General Motors, Ford, and Fiat Chrysler all missed U.S. February sales forecasts on Wednesday, led by a plunge in small and midsize models, as incentives rise and concerns endure about auto loans and plateauing auto sales.
In January, Ford CEO Mark Fields said the only reason to build new factories is to meet higher demand and noted U.S. demand is cooling with no plans for new facilities.
Meanwhile, cheap gasoline is propping up demand for high-margin trucks and SUVs, so car companies could expand U.S. production capacity for those models. But February sales figures out Wednesday likely cemented Mexico as a hub for production of low-margin cars, which are unlikely to fetch higher prices as Americans go for trunks and SUV’s.
Ford saw a 35% drop in Fusion sales last month, and Focus sales plunged 31.8%. Chrysler 200 sales plummeted 65%, and the Dodge Charger sales fell by 21%. The Chevy Sonic tumbled 49%, the Impala lost 21.7%, and the Malibu collapsed 42.1%.
February is a typically slow month for the industry, but one that gets a jolt from the Presidents Day weekend. Edmunds said it expected auto sales in February overall to fall 1% from a year ago.
“The holiday weekend is likely a contributing factor to strong sales in February, but we’re also seeing signs that automakers are starting to be a bit more aggressive to move cars off the lot,” Jessica Caldwell, Edmunds executive director for industry analysis, said in the statement containing the forecasts.
Trucks and SUVs remained popular, but “inventories of passenger cars have been building,” she said.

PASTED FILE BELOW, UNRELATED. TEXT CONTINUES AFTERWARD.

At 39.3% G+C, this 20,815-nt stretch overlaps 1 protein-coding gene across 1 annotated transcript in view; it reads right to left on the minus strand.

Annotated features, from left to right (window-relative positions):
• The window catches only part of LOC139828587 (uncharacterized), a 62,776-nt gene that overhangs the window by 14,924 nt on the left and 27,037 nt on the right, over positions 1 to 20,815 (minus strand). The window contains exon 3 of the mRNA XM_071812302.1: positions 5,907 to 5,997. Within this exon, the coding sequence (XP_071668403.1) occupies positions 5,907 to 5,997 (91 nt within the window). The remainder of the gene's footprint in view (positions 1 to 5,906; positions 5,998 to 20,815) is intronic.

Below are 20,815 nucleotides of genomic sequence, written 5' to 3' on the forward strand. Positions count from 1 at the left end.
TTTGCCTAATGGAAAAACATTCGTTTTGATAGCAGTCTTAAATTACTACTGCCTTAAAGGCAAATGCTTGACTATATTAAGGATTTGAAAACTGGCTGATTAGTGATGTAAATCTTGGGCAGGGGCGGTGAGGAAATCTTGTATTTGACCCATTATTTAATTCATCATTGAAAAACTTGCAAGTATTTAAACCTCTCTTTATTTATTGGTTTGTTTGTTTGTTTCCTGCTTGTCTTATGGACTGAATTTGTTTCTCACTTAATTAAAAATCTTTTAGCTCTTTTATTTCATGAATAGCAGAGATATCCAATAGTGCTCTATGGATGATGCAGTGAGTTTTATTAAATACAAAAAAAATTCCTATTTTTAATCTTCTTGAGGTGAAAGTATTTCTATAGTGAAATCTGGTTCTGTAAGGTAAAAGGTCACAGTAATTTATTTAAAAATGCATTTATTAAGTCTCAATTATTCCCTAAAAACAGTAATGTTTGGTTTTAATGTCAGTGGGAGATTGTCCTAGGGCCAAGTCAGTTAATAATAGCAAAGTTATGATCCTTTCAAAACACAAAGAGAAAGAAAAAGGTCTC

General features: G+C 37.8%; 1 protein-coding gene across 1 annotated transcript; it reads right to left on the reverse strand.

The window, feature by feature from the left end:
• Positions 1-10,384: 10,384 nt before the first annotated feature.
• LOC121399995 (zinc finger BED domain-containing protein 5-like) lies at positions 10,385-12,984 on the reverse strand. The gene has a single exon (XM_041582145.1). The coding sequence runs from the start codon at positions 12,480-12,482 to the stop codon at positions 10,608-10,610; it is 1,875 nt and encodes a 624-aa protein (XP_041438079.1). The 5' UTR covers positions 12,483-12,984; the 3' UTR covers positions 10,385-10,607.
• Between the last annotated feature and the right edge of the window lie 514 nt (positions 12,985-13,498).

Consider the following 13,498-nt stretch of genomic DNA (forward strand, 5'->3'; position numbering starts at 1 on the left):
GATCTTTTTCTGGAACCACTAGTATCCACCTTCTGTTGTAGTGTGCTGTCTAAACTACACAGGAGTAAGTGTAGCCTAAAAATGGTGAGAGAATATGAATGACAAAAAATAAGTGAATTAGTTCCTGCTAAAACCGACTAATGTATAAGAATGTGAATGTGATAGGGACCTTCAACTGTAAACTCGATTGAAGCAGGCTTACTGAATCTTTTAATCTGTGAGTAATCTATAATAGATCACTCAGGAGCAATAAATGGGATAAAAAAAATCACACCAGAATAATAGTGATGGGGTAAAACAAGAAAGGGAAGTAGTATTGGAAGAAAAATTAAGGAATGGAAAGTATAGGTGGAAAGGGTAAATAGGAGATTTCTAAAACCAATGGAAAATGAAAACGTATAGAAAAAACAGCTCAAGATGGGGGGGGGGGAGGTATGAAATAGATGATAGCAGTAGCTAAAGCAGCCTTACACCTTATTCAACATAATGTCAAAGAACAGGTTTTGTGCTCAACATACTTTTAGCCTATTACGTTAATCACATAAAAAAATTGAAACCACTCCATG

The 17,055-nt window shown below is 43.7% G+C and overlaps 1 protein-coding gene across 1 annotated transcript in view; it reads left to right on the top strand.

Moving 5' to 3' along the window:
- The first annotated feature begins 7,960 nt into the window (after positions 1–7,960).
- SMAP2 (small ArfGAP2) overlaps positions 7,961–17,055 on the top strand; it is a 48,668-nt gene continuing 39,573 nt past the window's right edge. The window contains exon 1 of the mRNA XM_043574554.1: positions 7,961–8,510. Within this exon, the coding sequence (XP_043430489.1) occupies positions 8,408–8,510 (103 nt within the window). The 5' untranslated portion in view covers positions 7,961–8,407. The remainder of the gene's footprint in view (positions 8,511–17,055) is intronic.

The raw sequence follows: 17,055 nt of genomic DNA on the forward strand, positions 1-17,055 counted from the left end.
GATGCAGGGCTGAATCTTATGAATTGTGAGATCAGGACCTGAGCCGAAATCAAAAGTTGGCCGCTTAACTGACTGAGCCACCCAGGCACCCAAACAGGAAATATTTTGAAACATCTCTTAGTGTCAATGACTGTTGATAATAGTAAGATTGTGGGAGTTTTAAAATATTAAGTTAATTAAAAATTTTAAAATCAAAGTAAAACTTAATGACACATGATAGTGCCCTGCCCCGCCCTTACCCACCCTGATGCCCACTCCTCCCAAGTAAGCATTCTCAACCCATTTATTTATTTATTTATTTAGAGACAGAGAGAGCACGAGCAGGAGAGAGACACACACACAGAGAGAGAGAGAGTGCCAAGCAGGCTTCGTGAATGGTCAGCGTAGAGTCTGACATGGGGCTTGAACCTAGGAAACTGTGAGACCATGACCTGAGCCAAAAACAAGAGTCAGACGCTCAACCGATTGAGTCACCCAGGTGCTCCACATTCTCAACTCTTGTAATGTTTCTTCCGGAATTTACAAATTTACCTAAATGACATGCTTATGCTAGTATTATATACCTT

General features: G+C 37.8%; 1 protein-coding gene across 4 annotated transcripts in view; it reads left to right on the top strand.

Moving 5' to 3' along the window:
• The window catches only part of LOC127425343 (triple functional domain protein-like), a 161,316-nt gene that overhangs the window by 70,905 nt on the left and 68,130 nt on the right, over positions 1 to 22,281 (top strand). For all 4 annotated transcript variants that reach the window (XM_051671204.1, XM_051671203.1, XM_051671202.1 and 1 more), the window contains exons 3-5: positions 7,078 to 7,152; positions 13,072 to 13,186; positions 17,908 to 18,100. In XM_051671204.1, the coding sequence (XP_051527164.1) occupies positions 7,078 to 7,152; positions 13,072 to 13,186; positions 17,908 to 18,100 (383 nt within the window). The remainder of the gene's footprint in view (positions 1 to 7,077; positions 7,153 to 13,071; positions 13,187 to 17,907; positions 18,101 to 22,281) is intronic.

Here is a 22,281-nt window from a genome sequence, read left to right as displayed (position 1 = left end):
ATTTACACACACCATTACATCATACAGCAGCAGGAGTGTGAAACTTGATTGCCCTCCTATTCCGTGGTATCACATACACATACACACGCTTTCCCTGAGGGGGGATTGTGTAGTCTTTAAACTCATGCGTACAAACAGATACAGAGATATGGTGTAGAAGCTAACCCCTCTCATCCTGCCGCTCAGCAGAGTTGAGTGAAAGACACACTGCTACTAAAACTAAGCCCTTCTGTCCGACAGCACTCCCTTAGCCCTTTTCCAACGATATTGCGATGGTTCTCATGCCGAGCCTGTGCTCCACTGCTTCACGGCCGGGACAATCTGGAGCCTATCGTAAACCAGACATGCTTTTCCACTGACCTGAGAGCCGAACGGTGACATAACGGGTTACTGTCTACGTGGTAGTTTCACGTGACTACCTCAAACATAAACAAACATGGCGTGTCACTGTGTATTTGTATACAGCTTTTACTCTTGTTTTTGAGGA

Dow industrial component General Motors’ total sales climbed 4% to 237,388 vehicles.
Incentive spending was “essentially flat” year over year, GM said, citing internal data. Strong retail sales of Buick, Chevrolet and GMC were among the highlights for the month.
General Motors said that it was “optimistic that the company, and Chevrolet in particular,” would continue to pick up retail market share this year. The industry overall would likely stay “at or near record sales levels.”
Small-business deliveries rose 13%, led by higher demand for pickups and vans.
Ford’s overall U.S. sales fell 4% from a year ago to 208.
The company said it continued to see “strong consumer demand for the highest-series Super Duty pickups and the all-new F-150 Raptor, plus greater availability of 2017 model year F-150s.”
Overall car sales, however, fell 24% as more drivers gravitated toward trucks and SUVs. SUVs, Lincoln and F-Series sales were also solid.
Shares rose 1.3%, working their way through a flat base.
Fiat Chrysler’s February U.S. sales slid 10% to 168.
Fleet sales fell 26%, as the company tries to reduce sales in daily rentals. Ram Truck brand sales rose 4%.
Shares climbed 0.6%.
Nissan February sales in the U.S. rose 3.7% to 135,740, topping Edmunds forecasts for 129,561 units. Trucks, crossovers and SUVs helped lead the gains.
Shares rose 1.45%.
Honda sales rose 2.3%, Toyota’s fell 7.2%, while Volkswagen’s namesake brand saw a 12.7% boost and Audi jumped 17%. Honda stock climbed 1%, Toyota 1.4% and VW 2%.